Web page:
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For a Haunted Evening: “Sleepy Hollow Cemetery”


As I mentioned in my last Sleepy Hollow post, the plans I had made for this day had gone awry so the first item on my to-do list became an early dinner at J.P. Doyle’s, in Sleepy Hollow, NY.

Next up was a nighttime, lantern tour of Sleepy Hollow Cemetery. Yep I was volunteering to visit a cemetery during the dead of night. 

I am a lover of cemeteries. Not for visiting those I had known but as a way to stand on hollowed ground (no pun intended). Historic cemeteries where significant activities happened in the past or where notable people are buried are often included on my itineraries much to the chagrin of those who accompany me on these outings. 

Despite this I have never toured one in the evening. 

Until now.

Among the long list of spooky events in Sleepy Hollow this October was this evening lantern cemetery tour which highly peaked my interest. I knew it was a one of a kind activity and I was in. Tickets were selling out unbelievably fast. 

There are many famous people buried in Sleepy Hollow Cemetery such as: Elizabeth Arden, Harry and Leona and Helmsley, Vincent and Brooke Astor, Walter Chrysler, Willam and his brother John D. Rockefeller, as well as members of the Wells Fargo family, one of whom created the traveler’s check, something I used quite frequently back in the day. 

But sadly I was not to see any of these graves on my tour. The tour I took was the classic tour that is offered during the day only in the darkness so as to add a spookier spin. 

Like my favorite cemetery in Brooklyn, Greenwood, Sleepy Hollow is too large to see everything all at once. Sleepy Hollow Cemetery has over eighty-five acres. While I didn't walk them all, it certainly felt like I tried. 

Now I realize I choose to do this at nighttime but I wasn't quite prepared for how dark it would be. I was foolish to think that there were be some lights throughout the cemetery. There was not a single one. 


There was a kerosine lamp for each pair to share throughout the walk.  I also had a glow stick that I had brought with me. Both were essentially useless. I could not see anything, not even my footsteps as I held the lamp over my feet. The kerosine smelt awful and was heavy. Now I know why people in the 1800s dressed so terribly, no one could see!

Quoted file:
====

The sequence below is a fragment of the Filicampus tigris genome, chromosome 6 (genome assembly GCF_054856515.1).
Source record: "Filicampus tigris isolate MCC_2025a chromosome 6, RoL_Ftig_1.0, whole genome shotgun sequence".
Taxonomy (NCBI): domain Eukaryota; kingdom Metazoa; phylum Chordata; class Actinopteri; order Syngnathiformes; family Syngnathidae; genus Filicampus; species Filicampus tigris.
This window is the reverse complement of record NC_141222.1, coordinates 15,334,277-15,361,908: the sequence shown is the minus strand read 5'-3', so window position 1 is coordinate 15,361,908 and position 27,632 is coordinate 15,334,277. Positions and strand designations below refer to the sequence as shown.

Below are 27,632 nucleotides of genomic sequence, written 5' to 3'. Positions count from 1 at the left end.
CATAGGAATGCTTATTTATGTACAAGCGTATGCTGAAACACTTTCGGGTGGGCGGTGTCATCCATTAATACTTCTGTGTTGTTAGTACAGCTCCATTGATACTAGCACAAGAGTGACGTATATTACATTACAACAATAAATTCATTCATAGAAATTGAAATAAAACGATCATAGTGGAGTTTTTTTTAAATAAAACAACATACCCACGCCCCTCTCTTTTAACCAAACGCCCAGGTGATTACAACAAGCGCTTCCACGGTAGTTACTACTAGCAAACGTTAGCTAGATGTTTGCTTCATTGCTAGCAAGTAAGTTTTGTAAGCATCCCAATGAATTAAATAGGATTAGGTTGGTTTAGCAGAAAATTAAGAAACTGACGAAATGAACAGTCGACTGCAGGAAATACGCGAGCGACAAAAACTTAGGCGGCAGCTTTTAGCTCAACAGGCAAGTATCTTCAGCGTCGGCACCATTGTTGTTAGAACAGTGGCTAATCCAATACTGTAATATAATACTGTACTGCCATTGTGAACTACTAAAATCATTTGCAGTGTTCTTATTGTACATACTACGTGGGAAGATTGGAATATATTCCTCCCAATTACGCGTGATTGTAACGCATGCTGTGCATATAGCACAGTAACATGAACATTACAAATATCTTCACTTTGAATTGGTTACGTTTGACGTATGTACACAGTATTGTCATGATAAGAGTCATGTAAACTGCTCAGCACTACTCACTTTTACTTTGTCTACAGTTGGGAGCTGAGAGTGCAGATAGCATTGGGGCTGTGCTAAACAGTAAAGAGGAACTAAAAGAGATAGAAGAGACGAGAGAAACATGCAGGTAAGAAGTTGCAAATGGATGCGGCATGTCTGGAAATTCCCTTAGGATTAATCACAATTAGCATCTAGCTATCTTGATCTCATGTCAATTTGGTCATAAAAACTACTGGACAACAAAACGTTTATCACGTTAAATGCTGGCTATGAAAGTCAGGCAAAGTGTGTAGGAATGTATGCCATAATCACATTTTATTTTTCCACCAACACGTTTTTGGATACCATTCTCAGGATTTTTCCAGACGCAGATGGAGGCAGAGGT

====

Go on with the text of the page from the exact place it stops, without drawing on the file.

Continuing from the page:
The lack of sight would turn out to be the most frightening part of this walk. I wasn't scared of seeing any ghosts in fact quite the opposite. I would have loved to stumble upon the Headless Horseman just so I could get a safe ride out of there!

I was petrified I would fall and break my leg and be stuck there for all eternity. It was all I could do to focus on the real reason I was there so as not to let the experience pass me by.






The first grave we stopped at was Samuel Gompers, founder and longest serving leader of the American Federation of Labor (Union). My excitement turned out to be greater than my fear.

There was the burial site of Francis Church, the editor famous for penning the “Yes, Virginia, there is a Santa Claus” letter. That was pretty cool. 

While there were many other sites and stories on my tour the following three were my favorites. 


There was of course the grave of Washington Irving, which no visit to Sleepy Hollow would be complete without. He is of course the author of many popular works most notably The Legend of Sleepy Hollow. At the grave site we learned more about the man, than the author, such as the fact that his great love Mathilda Hoffman died at sixteen causing Irving to remain single for the rest of his life. 


Andrew Carnegie was technically the last stop on our tour but I am saving my most favorite gravesite for last. Carnegie was a self-made man who made his fortune on the railroad but had no intent on keeping it all for himself. His legacy lives on through his numerous charitable works like the New York Public Library.   

This past July 1st I visited Bryn Athyn and the homes of John Pitcairn Jr. who was a life long friend of Andrew Carnegie since childhood. Thus it felt appropriate for my tour to end here.












Although this next stop was not my last it was the absolute highlight of my night. It was seeing the mausoleum of fictional soap opera character Barnabas Collins! 

Despite his fictional existence he is still very real to me. I am a HUGE fan of Dark Shadows the show from the 1960s of which he originates. 

Since he is not really interned here this is officially known as the Receiving Vault that producer Dan Curtis used as a stand in. Now the outside of the crypt states “1900” but on the show it reads “Collins”. 

Inside there is a picture of Barnabas as well as some trinkets left to memorialize him. Try as I might to take a photo near him the lighting wasn't fantastic, but I was still was super excited. This made my whole evening worth it. Fright and all.

Next time I am Sleepy Hollow I plan to visit Lyndhurst Castle as it is still on my 2017/18 to do list. That is the Mecca of Dark Shadows culture. It is the home of the Collins family and where the interior scenes of their mansion took place. Earlier this year I visited The Griswold Inn in Connecticut where many exterior shots were filmed for the show. It is all coming full circle for me.

Sleepy Hollow Cemetery opened in 1849 and was added to the National Register of Historic Places in 2009. 

What I love about places like this are that one hundred percent of tour costs go towards the preservation of the grounds. It is this funding that enables these treasures will live on for all those visitors yet to come.


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